Still, the global cryptocurrency market is expected to reach nearly $12 billion by 2030, registering a compound annual growth rate (CAGR) of roughly 12% from 2022. And, by one estimate, the blockchain technology market is expected to balloon to $1.59 trillion by 2030, registering a CAGR of 87%.
Platforms like CyVers have emerged as a result; the company’s software-as-a-service (SaaS) platform helps to detect criminal activity and provides real-time intelligence to stop it, Lavid explained. It is agentless and requires no deployment, and can be quickly integrated through an API or plug-in.
Compliance, fraud and risk teams can automatically identify and respond to incidents across the entire crypto attack surface, said Lavid. CyVers can freeze illicit transactions and return stolen funds once an attack is detected — and before they become immutable on the blockchain.
Lavid said the platform leverages artificial intelligence (AI) and machine learning (ML) to detect whether there is a pattern of abnormal or suspicious activities, patterns or criminal behaviors. Graph representation learning, or graph embedding, extracts structural information from networks, while representation learning enables graph-based ML, network-driven anomaly detection and visualization.
In a screening process, addresses are checked against a deny list of addresses that the system has marked as problematic, Lavid explained. This list is based on extraction and analysis of the transaction history in different blockchain networks, smart contract events, logs, functions and other variables. This is then combined with data from public sources.
CyVers then makes an immediate decision about whether to approve or deny a transaction, and a report is then issued explaining the decision and findings, as well as risk scores on transactions and suggested corrective actions.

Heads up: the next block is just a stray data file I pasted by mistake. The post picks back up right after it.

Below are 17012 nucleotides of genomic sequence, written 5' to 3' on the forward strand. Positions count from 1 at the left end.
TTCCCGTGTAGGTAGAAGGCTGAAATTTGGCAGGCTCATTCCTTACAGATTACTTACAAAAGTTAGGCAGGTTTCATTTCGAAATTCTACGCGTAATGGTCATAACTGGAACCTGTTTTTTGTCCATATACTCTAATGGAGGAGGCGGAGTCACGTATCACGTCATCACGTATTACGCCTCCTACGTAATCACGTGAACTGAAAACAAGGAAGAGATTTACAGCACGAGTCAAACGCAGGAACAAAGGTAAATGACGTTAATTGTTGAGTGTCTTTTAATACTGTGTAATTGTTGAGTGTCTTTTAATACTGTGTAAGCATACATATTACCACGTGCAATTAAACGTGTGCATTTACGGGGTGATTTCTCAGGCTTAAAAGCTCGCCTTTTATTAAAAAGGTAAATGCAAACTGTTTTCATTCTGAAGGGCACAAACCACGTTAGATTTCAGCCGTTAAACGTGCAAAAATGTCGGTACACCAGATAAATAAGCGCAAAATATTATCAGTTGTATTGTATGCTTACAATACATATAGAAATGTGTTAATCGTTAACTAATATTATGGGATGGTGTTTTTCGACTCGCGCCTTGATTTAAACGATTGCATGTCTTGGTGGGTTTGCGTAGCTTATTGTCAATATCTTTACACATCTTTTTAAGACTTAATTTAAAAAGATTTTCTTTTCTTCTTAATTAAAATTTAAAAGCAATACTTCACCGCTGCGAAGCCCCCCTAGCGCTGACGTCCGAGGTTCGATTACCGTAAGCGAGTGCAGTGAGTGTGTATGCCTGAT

The company moves away from blacklists, code auditing, and fund tracing, identifying cyber-attacks and carrying out corrective measures within milliseconds, said Lavid.
Founded in early 2022 by Meir Dolev and Lavid (who holds 11 patents in automated anomaly detection), CyVers serves financial institutions, banks, wallet providers, decentralized finance protocol companies, custodians, and exchanges.
Trustworthy and transparent Web3
As for the benefits of Web3 itself, Lavid pointed out that centralized enterprises like Facebook, Google and Apple have helped millions of people join the current internet while establishing the infrastructure on which it runs. Still, that has given a handful of centralized entities a stronghold on large swathes of the internet, “unilaterally deciding” what should and should not be allowed.
“Today, large technology companies monopolize the web,” he said. But Web3 is decentralized, meaning that users build, operate and own it.
“Another way to look at it is Web2 is the internet of data,” said Lavid, “and Web3 is the internet of values.”
And, CyVers aims to help enable that. As Elik Etzion, managing partner at CyVers investor Elron Ventures, commented, “together, we are enabling a world of a trustworthy and transparent Web3.”